Talked about in the Daily this morning, the NHL Network ranked the top 20 centers in the league and some are not exactly a surprise as to where they fall in (Connor McDavid as #1). While the Blackhawks do not have a center on the list, they do have a plethora in the pipeline. CHN has written at length about those centers: Connor Bedard, Frank Nazar, Oliver Moore, Paul Ludwinski, Ryan Greene, Colton Dach and even Lukas Reichel. But just how important is it from not only an organizational standpoint, but also what’s stacked against them in both the league, the conference, and the division.
The last two Stanley Cup winners came out of the West–both with strong options down the middle. But it’s a trend that every champion in the last 15 years boasted.
The Upper Echelon
Of the who’s who of NHL centers, numbers 1-5 read as Connor McDavid, Nathan MacKinnon, Leon Draisaitl, Auston Matthews, and Sidney Crosby. Jack Hughes clocks in at #6, but truthfully, there may need to be a replica of his 2022-23 numbers to put him into the “upper echelon” category.
The key here? Stanley Cup contenders need that top end, real-deal center and each of the five above are that. Hughes is knocking on the door but there needs to be a larger sample size. Of those five names, two are Stanley Cup winners while McDavid and Draisaitl are on a top-heavy Oilers squad that has yet to solve the playoff puzzle. Matthews helped the Maple Leafs get out of the first round, but it was a quick exit after that.
Crosby, Bedard’s idol, will be a first-ballot hall of famer and will go down as one of the best.
The key point–if Bedard is exactly what history and analysts believe he is, history shows that with all five, success follows. The setups may be different for each team in terms of roster construction but there is a high chance of success with one of these names on the lineup card.
It’s been previously written that Moore compared himself to Dylan Larkin, which in this poll, has him as the league’s 19th best centerman.
Larkin has been penalized by playing on a rebuilding squad and is likely a top 15 at worst, but the talent ahead of him is significant. On a stronger team, Larkin is likely higher up on the chain.
Regardless, he serves as the bellwether for both Moore and Nazar, similar two-way forwards that use their speed to disrupt and score. The biggest difference they’ll have is each other along with Bedard at the top of the chain.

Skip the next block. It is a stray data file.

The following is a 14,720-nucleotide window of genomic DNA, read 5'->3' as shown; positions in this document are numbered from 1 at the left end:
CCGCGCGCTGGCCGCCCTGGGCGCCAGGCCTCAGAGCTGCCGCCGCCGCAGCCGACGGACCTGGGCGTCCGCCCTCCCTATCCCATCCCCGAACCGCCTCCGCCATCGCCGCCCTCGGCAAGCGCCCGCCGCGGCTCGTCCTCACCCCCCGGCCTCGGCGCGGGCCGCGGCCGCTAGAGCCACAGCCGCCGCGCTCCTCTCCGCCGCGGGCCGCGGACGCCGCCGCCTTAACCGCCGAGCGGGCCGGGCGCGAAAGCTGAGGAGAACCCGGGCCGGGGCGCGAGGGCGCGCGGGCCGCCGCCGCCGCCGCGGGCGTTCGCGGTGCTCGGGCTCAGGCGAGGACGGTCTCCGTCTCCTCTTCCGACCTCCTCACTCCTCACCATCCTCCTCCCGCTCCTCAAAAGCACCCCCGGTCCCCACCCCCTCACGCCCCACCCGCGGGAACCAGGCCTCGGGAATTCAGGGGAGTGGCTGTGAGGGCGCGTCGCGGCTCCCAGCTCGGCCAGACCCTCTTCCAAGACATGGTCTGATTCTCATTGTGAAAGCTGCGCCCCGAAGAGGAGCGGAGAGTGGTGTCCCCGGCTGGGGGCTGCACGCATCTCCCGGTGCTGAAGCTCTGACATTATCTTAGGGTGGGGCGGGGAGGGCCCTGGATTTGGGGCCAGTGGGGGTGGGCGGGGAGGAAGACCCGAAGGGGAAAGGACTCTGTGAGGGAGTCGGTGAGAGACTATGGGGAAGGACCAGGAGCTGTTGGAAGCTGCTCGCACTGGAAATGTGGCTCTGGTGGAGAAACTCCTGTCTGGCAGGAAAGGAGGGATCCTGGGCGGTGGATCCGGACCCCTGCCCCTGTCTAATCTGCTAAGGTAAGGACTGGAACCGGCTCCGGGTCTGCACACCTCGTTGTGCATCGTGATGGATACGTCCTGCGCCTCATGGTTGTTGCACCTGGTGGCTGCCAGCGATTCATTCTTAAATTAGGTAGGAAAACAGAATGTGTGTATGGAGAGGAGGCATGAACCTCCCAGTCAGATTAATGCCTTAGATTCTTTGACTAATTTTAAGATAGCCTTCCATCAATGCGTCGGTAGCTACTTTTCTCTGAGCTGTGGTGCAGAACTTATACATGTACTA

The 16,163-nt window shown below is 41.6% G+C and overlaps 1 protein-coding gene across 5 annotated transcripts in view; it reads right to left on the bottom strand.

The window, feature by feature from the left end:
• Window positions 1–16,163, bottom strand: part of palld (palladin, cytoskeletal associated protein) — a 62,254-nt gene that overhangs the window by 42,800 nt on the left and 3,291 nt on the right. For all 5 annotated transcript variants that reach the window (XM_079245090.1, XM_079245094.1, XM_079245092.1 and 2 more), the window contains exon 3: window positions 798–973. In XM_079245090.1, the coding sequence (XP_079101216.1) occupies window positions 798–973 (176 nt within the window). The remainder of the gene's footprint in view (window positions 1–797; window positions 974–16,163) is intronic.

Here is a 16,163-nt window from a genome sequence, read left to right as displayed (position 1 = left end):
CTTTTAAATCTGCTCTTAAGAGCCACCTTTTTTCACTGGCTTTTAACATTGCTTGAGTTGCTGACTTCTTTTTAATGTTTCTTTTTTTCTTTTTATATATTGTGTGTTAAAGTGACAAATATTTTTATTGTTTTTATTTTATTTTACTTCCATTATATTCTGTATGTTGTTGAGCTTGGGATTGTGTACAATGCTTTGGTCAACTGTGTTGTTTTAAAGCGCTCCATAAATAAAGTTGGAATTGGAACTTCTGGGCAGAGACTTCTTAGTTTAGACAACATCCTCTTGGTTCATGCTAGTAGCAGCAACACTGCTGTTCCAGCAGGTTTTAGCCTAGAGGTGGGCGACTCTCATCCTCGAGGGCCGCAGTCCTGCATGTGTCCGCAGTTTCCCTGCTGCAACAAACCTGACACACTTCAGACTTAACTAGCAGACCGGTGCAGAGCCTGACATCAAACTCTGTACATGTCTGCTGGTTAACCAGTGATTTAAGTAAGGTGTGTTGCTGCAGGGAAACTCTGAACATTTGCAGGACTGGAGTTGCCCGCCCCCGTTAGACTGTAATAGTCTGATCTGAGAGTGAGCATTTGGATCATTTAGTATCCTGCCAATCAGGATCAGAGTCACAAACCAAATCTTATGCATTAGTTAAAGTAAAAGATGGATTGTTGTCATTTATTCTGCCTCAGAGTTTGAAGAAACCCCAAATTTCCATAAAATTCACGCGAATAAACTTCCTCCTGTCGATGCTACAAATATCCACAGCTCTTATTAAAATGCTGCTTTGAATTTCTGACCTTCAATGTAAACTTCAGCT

Other Comparables to Measure Against Blackhawks Prospects
In some ways, it sets up a very interesting setup if the potentials that are projected indeed bear out. Take Edmonton as the example–having McDavid and Draisaitl are buoys for success. Likely, the Blackhawks have a couple years worth of entry level deals as they ascend. Will Nazar and Moore tally goals like the aforementioned pair? That’s up for debate.
But some of the other names on the list–Brayden Point as an example–has been a major strength for the Lightning. He also happened to be a third-round pick. His junior numbers foreshadowed a strong scorer, and then his performance in the pros made a lot of other teams look foolish for passing on him. He could be another great comparison for Moore and Nazar.
Hughes is also an apt comparison–speedy and able to find the back of the net with a multitude of scoring options.
Ludwinski is also another case for his speed, a player who was hobbled and slowed by injury last season. A strong showing from him equates another option at first in the bottom six. Greene had a great season at Boston and will look to build off of that. He may not have that same top end speed as the other four, but he can hold his own.
A final, often overlooked option – Dach. He was a force in the Western Hockey League postseason and was also very good in the Memorial Cup. Dach and Greene remind of a solid, and strong Nico Hischier (14th on the list). Hischier has only gotten stronger with each season without compromising his strong two-way play.
Greene and Dach seem similar in that mold.
Will Not Be A Sure Reflection of Future Returns
It’s often said that fanbases overvalue its prospects and that rings true, especially if one looks at the top 10 rankings lists of each franchise–and then compares notes with the actual returns. The Blackhawks are no different, here.
But the point again is looking at players currently ranked in the top 20 of the league–and then finding those comparable playing styles in the league.
Of those in the list, speed is certainly the attribute that stands out, but so too, does the more elite level two-way play that helps build teams into contenders. Jack Eichel (#7) showed his value as soon as he was healthy in Vegas–something never fully appreciated in Buffalo if only because he wasn’t able to singlehandedly pull them out of the rebuild phase.
The Blackhawks are onto something. Maybe the list in the future will be populated with names currently in the pipeline.